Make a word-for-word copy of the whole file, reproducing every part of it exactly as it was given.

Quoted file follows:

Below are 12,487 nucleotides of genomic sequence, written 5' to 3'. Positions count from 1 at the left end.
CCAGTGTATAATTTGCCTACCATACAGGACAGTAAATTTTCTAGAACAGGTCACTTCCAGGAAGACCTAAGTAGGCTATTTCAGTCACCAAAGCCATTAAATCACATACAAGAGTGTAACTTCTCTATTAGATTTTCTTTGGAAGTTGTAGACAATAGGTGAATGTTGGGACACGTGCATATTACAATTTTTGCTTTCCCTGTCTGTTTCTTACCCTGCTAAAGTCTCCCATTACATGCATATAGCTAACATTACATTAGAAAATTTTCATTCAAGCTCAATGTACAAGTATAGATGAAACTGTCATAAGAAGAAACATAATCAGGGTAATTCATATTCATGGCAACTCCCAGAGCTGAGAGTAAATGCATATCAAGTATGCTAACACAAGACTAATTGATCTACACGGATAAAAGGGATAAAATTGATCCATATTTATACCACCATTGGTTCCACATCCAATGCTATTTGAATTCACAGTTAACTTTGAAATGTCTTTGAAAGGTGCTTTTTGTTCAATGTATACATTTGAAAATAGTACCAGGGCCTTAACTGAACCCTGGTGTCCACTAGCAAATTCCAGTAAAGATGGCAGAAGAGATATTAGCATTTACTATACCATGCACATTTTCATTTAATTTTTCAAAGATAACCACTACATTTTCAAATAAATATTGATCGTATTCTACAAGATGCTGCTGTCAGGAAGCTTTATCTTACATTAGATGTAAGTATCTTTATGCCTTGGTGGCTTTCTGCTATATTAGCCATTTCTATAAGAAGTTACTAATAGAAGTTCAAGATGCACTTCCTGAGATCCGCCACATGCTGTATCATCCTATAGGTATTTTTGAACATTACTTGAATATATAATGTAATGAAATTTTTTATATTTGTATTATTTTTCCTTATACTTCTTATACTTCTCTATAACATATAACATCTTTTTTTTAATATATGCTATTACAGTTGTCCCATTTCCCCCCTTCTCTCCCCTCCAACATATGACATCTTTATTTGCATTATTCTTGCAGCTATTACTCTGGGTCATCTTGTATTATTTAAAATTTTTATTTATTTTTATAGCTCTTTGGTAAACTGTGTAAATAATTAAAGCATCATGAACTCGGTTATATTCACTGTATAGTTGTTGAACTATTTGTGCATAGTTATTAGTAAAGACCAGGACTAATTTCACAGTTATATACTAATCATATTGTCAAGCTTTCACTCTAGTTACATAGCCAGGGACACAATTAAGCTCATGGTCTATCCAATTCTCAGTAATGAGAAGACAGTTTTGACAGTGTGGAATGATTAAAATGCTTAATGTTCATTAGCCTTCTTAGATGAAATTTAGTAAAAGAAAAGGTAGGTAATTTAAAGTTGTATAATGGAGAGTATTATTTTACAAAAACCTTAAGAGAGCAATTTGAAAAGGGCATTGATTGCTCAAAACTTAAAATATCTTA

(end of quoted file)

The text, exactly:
Below are 12,487 nucleotides of genomic sequence, written 5' to 3'. Positions count from 1 at the left end.
CCAGTGTATAATTTGCCTACCATACAGGACAGTAAATTTTCTAGAACAGGTCACTTCCAGGAAGACCTAAGTAGGCTATTTCAGTCACCAAAGCCATTAAATCACATACAAGAGTGTAACTTCTCTATTAGATTTTCTTTGGAAGTTGTAGACAATAGGTGAATGTTGGGACACGTGCATATTACAATTTTTGCTTTCCCTGTCTGTTTCTTACCCTGCTAAAGTCTCCCATTACATGCATATAGCTAACATTACATTAGAAAATTTTCATTCAAGCTCAATGTACAAGTATAGATGAAACTGTCATAAGAAGAAACATAATCAGGGTAATTCATATTCATGGCAACTCCCAGAGCTGAGAGTAAATGCATATCAAGTATGCTAACACAAGACTAATTGATCTACACGGATAAAAGGGATAAAATTGATCCATATTTATACCACCATTGGTTCCACATCCAATGCTATTTGAATTCACAGTTAACTTTGAAATGTCTTTGAAAGGTGCTTTTTGTTCAATGTATACATTTGAAAATAGTACCAGGGCCTTAACTGAACCCTGGTGTCCACTAGCAAATTCCAGTAAAGATGGCAGAAGAGATATTAGCATTTACTATACCATGCACATTTTCATTTAATTTTTCAAAGATAACCACTACATTTTCAAATAAATATTGATCGTATTCTACAAGATGCTGCTGTCAGGAAGCTTTATCTTACATTAGATGTAAGTATCTTTATGCCTTGGTGGCTTTCTGCTATATTAGCCATTTCTATAAGAAGTTACTAATAGAAGTTCAAGATGCACTTCCTGAGATCCGCCACATGCTGTATCATCCTATAGGTATTTTTGAACATTACTTGAATATATAATGTAATGAAATTTTTTATATTTGTATTATTTTTCCTTATACTTCTTATACTTCTCTATAACATATAACATCTTTTTTTTAATATATGCTATTACAGTTGTCCCATTTCCCCCCTTCTCTCCCCTCCAACATATGACATCTTTATTTGCATTATTCTTGCAGCTATTACTCTGGGTCATCTTGTATTATTTAAAATTTTTATTTATTTTTATAGCTCTTTGGTAAACTGTGTAAATAATTAAAGCATCATGAACTCGGTTATATTCACTGTATAGTTGTTGAACTATTTGTGCATAGTTATTAGTAAAGACCAGGACTAATTTCACAGTTATATACTAATCATATTGTCAAGCTTTCACTCTAGTTACATAGCCAGGGACACAATTAAGCTCATGGTCTATCCAATTCTCAGTAATGAGAAGACAGTTTTGACAGTGTGGAATGATTAAAATGCTTAATGTTCATTAGCCTTCTTAGATGAAATTTAGTAAAAGAAAAGGTAGGTAATTTAAAGTTGTATAATGGAGAGTATTATTTTACAAAAACCTTAAGAGAGCAATTTGAAAAGGGCATTGATTGCTCAAAACTTAAAATATCTTA